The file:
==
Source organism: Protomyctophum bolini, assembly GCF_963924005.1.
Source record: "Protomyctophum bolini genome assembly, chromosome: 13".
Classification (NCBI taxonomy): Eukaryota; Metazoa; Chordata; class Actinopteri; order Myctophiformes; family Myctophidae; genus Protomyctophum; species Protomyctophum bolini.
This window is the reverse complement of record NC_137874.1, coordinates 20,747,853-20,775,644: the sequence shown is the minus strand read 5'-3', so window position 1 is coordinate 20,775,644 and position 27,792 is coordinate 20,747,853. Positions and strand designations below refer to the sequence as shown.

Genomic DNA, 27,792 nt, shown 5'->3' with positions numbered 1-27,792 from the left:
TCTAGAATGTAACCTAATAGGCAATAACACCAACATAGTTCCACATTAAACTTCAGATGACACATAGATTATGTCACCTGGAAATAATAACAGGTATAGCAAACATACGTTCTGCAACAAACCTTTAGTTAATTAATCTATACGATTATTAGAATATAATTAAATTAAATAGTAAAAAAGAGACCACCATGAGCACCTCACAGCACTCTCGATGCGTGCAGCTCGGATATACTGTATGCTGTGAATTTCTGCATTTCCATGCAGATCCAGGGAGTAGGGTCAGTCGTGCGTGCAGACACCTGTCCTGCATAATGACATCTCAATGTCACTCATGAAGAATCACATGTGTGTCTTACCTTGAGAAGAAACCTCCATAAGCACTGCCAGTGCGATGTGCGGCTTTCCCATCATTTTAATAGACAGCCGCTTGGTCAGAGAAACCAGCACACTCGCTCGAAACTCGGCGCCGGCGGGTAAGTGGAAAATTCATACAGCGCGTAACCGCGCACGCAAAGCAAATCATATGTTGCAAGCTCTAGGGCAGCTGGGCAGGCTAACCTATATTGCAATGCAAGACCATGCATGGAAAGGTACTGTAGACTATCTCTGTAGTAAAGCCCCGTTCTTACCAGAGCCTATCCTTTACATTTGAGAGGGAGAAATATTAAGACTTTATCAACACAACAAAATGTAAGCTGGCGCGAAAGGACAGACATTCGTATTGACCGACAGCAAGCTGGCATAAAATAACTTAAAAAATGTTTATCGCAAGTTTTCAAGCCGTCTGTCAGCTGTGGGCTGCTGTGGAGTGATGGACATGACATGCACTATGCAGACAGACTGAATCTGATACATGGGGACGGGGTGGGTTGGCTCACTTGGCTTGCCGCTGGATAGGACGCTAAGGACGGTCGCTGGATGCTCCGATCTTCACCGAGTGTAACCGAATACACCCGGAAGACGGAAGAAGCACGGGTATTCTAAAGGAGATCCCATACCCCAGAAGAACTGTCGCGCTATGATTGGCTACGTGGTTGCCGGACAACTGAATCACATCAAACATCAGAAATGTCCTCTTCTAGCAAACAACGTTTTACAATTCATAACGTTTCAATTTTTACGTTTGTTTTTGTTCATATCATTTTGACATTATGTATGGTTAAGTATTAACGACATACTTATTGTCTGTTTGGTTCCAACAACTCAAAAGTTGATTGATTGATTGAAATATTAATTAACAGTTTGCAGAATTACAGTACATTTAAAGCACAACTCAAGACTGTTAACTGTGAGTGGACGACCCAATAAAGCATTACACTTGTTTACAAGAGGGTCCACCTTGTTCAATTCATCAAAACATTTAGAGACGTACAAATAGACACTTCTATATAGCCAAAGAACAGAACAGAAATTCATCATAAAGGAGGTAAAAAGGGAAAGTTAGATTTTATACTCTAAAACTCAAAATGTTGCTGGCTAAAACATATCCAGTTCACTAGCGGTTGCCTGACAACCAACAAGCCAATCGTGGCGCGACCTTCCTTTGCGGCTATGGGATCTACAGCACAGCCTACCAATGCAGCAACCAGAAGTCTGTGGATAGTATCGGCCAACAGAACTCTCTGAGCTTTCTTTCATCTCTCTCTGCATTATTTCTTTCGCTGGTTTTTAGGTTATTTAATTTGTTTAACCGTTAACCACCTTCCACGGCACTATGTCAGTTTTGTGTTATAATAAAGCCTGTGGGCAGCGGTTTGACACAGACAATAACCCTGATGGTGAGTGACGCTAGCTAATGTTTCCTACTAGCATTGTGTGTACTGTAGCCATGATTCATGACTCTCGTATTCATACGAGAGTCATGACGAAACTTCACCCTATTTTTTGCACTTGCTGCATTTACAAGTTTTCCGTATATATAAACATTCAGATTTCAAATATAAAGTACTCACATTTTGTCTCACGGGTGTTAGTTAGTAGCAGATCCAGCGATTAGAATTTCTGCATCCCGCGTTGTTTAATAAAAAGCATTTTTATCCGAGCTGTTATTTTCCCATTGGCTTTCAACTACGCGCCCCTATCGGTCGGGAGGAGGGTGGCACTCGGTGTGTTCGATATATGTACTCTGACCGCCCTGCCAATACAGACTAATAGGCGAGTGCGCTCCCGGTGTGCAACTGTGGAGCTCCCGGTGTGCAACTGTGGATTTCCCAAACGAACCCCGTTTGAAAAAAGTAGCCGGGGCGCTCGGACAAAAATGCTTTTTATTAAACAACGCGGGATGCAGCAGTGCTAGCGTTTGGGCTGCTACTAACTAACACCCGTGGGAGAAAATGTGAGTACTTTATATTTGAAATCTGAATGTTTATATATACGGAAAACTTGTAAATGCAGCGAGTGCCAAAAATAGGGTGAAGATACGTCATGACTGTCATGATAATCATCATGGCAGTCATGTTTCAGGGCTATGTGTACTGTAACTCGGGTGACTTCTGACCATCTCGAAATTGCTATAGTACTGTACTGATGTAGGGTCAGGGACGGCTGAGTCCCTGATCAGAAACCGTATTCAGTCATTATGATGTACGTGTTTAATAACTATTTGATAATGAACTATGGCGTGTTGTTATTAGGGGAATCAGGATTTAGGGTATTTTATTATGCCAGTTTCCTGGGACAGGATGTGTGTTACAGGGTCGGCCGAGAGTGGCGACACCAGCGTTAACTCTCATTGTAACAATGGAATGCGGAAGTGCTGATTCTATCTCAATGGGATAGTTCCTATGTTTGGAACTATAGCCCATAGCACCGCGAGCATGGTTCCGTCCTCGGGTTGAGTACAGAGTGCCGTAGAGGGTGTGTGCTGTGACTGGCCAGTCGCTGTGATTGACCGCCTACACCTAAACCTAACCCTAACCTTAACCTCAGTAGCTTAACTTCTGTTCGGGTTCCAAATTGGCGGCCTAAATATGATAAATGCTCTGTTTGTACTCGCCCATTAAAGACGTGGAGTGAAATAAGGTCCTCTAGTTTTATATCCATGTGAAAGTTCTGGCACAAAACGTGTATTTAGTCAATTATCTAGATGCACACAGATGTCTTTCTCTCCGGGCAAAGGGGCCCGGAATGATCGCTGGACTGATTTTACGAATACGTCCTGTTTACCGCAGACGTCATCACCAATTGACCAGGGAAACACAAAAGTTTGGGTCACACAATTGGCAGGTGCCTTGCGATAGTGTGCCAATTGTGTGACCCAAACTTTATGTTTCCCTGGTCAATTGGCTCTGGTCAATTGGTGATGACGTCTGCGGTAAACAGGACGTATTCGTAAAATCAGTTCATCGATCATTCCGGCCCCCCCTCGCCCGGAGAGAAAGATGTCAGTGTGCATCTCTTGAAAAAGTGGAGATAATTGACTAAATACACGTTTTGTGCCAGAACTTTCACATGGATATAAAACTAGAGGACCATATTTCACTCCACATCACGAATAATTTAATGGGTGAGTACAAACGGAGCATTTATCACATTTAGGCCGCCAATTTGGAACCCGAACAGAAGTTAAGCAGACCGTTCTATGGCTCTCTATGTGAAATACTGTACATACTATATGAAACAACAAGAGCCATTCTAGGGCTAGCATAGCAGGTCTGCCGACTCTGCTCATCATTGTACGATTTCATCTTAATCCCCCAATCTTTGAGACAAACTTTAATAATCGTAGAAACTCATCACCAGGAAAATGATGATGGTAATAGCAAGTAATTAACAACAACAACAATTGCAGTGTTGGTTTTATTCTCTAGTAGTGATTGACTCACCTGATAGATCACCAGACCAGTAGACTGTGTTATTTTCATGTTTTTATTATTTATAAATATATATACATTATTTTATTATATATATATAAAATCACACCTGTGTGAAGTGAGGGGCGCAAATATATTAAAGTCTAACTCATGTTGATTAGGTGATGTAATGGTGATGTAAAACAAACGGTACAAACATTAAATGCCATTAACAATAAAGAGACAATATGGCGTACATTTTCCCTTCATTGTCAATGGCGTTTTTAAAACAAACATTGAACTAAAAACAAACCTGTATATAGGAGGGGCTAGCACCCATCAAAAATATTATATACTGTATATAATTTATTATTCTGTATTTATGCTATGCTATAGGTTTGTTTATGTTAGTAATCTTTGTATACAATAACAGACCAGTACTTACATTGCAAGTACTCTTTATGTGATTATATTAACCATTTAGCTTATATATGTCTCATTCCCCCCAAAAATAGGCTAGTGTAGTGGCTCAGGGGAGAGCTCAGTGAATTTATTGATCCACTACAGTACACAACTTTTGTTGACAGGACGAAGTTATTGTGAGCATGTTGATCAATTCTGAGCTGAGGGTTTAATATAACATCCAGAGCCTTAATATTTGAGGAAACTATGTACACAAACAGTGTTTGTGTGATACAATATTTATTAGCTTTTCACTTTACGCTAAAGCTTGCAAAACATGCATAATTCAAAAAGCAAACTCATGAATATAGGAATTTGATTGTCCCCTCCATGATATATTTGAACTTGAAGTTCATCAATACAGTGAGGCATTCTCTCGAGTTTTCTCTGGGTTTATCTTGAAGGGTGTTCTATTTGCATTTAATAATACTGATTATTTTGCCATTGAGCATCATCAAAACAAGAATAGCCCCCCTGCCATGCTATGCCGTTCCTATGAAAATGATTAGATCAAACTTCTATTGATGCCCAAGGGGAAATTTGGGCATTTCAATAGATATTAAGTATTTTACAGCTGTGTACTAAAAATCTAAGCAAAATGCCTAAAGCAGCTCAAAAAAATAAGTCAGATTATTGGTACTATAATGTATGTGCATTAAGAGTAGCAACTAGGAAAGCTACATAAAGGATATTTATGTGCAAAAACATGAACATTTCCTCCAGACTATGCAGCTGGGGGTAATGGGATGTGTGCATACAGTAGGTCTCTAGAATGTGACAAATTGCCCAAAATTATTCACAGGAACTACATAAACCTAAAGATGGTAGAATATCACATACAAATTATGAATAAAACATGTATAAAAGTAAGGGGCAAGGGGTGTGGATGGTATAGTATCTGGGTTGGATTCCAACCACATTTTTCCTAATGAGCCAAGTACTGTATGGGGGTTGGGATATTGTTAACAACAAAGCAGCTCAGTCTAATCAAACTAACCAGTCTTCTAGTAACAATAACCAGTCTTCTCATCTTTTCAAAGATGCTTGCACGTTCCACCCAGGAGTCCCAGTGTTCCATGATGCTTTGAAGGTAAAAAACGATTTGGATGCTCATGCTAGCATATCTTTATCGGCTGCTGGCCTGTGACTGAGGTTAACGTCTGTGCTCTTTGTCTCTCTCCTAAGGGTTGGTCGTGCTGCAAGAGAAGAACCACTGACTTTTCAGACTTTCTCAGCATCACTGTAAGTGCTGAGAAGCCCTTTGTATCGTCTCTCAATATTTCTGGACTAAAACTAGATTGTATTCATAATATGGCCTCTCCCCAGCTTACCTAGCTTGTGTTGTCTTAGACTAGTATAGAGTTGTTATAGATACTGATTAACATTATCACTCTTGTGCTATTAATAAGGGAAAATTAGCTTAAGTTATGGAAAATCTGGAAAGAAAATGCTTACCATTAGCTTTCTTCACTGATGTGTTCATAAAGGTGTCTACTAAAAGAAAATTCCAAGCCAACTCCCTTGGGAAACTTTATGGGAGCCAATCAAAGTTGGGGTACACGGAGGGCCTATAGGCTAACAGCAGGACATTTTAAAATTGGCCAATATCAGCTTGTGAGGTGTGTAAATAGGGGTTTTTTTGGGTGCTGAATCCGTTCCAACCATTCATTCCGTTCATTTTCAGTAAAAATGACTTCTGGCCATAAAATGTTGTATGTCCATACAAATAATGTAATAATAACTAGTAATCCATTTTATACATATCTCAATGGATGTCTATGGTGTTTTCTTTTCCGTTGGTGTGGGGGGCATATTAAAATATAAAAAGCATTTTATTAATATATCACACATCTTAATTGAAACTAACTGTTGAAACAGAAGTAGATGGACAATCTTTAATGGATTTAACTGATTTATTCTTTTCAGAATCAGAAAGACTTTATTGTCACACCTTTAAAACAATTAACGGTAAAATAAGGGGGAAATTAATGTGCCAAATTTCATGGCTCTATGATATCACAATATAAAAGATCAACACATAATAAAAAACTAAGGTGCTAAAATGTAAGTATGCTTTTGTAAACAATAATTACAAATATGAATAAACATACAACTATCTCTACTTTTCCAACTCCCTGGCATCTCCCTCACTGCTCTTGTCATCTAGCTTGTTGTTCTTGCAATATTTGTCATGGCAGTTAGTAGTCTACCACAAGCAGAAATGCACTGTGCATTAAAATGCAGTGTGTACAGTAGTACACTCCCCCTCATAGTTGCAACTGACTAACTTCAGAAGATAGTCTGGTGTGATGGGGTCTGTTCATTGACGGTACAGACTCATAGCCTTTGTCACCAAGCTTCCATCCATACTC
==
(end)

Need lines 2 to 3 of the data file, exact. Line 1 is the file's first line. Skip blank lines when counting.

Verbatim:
Source record: "Protomyctophum bolini genome assembly, chromosome: 13".
Classification (NCBI taxonomy): Eukaryota; Metazoa; Chordata; class Actinopteri; order Myctophiformes; family Myctophidae; genus Protomyctophum; species Protomyctophum bolini.